The Power of a Package
posted on Nov 15 2010
This time of year, I am always reminded of the two most powerful emails I have received since the start of Operation Gratitude–they were written by the same person: a Staff Sergeant with whom I had worked in 2006 to send care packages to his entire unit. I’d like to share them again.
On September 26, 2007 he wrote:
Our unit will be leaving Iraq in a few weeks. I just wanted to thank you for your support of all soldiers over here. Your care packages helped lift morale here greatly and you should know helped save the life of a young soldier.
We had a soldier who never got mail, care packages, or anything. He did not have much family and as it turns out was planning on committing suicide on Christmas, but because that soldier received your care package it was like a Christmas gift. It made the soldier change his mind.
The soldier now writes letters and emails to folks whose names were in the box and the soldier’s attitude and outlook on life has really improved. This is not a story–it is true. We found out when the soldier finally opened up and talked to the Chain of Command about what was going thru his mind and got help for his depression.
Your care package made a major difference in a human life. Because of your organization, one less family received terrible news at Christmas time.
This has been my third deployment here and I remember how on my first deployment, I almost never got mail and then received a care package from your group. It made me feel much better about being separated from my loved ones. Is there anything I can do to help out? Your group has helped me so I think I should return the great favor. What can I do to help out? Send $$ donations? Just name it. V/R, SFC J.S.”
A year later, he wrote again with a brief update and to ask if there was anything he could do to help:
It has been quite a while but I thought I would update you on the soldier whose life was saved by an Operation Gratitude care package. His work attitude and leadership skills have so improved that he has since been promoted to Sergeant and is currently a squad leader and “one of the best” in the platoon he is assigned to, I am told by his platoon sergeant. He has a steady girlfriend and just recently re-enlisted.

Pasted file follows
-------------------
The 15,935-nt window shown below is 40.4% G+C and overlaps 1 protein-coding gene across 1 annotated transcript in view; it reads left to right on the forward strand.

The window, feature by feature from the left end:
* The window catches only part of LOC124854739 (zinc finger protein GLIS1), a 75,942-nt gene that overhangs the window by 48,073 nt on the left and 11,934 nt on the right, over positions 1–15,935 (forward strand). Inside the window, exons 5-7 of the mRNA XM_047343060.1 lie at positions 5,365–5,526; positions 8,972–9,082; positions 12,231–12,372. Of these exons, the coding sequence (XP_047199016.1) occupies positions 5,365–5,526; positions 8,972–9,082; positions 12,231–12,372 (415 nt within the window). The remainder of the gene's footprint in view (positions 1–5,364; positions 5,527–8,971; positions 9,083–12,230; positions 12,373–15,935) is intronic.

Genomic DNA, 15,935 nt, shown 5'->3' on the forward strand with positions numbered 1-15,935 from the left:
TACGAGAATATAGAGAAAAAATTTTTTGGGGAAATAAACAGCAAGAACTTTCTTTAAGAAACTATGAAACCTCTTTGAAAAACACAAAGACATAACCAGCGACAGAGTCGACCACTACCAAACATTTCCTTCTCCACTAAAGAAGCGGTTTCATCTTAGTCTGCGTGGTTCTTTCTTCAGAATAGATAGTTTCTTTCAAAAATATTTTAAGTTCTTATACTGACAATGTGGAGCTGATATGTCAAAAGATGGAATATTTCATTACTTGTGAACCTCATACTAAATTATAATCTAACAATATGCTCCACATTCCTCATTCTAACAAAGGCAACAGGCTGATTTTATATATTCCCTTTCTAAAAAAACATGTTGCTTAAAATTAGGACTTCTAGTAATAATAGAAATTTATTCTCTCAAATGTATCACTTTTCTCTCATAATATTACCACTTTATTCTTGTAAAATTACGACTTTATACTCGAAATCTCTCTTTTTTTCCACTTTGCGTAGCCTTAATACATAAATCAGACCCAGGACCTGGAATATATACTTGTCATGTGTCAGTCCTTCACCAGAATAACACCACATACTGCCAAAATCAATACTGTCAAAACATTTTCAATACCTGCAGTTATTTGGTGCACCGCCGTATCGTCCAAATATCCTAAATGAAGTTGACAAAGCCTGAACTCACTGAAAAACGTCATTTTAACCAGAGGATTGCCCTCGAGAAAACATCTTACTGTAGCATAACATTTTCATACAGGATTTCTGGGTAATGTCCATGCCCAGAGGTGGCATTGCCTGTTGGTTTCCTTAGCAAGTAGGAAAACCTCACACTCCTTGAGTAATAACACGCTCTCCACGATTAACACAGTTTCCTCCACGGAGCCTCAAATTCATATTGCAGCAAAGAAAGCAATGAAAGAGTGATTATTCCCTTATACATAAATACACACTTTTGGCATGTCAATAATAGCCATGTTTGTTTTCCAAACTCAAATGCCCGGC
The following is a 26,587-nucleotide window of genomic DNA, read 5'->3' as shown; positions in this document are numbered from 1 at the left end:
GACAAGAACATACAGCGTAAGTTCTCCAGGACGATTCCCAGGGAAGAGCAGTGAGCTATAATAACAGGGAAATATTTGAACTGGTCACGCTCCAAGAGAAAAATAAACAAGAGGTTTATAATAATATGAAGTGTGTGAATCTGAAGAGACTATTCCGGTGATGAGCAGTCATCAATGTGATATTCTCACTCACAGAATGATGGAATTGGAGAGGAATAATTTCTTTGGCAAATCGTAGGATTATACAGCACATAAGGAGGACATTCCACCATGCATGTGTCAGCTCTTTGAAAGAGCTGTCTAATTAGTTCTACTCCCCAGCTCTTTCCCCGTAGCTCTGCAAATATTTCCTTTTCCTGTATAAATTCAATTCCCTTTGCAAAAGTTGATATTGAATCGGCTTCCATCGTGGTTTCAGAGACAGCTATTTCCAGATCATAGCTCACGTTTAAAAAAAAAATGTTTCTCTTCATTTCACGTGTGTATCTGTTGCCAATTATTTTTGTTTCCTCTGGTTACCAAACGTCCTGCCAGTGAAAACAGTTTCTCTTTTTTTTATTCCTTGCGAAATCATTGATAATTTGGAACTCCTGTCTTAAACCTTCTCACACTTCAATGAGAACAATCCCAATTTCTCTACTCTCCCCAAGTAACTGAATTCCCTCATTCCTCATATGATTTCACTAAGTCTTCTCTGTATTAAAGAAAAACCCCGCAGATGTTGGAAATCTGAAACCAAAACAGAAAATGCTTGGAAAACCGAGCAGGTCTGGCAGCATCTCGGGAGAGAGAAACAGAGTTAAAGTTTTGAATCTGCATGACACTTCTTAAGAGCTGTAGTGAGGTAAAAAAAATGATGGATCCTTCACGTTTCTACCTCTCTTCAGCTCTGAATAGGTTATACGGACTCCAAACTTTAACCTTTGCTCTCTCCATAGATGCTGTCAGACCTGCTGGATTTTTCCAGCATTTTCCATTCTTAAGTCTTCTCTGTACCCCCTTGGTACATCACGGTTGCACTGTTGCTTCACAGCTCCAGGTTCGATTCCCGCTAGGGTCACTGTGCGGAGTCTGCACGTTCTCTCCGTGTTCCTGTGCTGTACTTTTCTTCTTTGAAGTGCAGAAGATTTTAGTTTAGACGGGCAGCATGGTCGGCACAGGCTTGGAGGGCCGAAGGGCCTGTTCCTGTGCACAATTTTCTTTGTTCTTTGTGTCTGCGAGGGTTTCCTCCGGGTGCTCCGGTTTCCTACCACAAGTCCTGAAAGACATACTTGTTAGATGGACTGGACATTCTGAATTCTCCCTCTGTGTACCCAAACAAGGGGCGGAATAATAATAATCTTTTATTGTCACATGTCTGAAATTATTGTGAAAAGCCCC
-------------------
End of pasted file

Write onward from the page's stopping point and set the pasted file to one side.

If you had taken this soldier over a year ago and put him next to the soldier he has become you would swear it was two different people. And it was all due to a care package sent to a soldier by good people back in the states that he had never met before. Please let everybody there know.
As for me, I am leaving the service. Unfortunately, I had a run in with an IED that has ended my military career and left me pretty banged and burned up. I have been in recovery and had a few reconstructive surgeries over the last months. I only have three days left in service.
Please continue helping those still over there and going over there. I know we are old news and a lot of folks back home are tired of the news there, but it is important that we not forget those who still serve. We have to remember and support them “until everyone comes home.”
Take care and you once sent me an address where I could mail contributions. Could you send it again? I have lost it along with all my belongings and papers from Iraq. Take care and God bless. SFC (for another 72 hours) J.S.
Reading his email, I was thrilled to learn about the newfound success of the soldier who had contemplated suicide. It wasn’t until J.S. revealed his own “run in with an IED” that I started to cry. I realized that life-changing incident happened only days, maybe hours after he emailed us last year. I was pained to think about the year he just experienced. But then, I admit to you, I completely lost it when he asked me how he could help us
After reading his words I was an emotional wreck for the rest of the day. Here was a wounded Warrior, whose own life took a devastating turn, who felt it was so important that we comprehend the impact of our packages, that he sent us an email 3 days before his final separation from the military urging us to continue our mission.
A Warrior whose own career had abruptly ended, but who felt compelled to donate his personal funds to make sure that his compatriots still received our care packages.